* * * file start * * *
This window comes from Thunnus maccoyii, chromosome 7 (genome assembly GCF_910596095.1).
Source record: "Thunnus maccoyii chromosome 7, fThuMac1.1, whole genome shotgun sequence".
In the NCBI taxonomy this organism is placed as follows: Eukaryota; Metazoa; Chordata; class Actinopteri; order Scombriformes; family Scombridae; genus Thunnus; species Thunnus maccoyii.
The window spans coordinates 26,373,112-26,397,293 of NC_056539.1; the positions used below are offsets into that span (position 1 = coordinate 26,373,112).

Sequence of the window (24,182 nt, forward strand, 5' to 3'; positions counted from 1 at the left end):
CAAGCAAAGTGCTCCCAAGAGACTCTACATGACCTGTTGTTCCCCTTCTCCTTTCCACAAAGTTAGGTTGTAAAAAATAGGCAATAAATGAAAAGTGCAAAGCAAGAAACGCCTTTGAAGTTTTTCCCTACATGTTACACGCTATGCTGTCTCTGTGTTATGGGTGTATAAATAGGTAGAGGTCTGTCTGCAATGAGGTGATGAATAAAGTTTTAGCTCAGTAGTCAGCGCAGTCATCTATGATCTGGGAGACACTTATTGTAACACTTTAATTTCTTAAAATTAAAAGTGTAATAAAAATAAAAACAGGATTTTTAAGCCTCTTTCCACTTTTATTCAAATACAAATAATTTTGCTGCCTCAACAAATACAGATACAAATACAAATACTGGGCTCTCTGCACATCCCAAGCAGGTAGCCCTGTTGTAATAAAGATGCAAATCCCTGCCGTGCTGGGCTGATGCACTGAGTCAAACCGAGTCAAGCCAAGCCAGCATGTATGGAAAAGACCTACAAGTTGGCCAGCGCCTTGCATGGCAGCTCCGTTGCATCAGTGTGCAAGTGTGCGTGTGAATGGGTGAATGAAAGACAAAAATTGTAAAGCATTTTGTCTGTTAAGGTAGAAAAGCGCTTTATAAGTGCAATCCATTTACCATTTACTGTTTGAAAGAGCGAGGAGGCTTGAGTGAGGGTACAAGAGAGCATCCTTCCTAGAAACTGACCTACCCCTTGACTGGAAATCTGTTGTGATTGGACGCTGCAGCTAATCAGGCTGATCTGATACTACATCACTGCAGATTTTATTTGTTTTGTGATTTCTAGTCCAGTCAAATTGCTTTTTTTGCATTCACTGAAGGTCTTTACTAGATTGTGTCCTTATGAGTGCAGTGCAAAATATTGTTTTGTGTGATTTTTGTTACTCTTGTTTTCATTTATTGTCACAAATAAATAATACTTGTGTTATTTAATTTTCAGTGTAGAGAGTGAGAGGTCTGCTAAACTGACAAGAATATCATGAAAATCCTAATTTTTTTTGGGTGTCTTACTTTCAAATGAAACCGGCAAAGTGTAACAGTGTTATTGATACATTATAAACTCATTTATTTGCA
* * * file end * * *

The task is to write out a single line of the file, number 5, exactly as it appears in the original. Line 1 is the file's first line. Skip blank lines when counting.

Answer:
Sequence of the window (24,182 nt, forward strand, 5' to 3'; positions counted from 1 at the left end):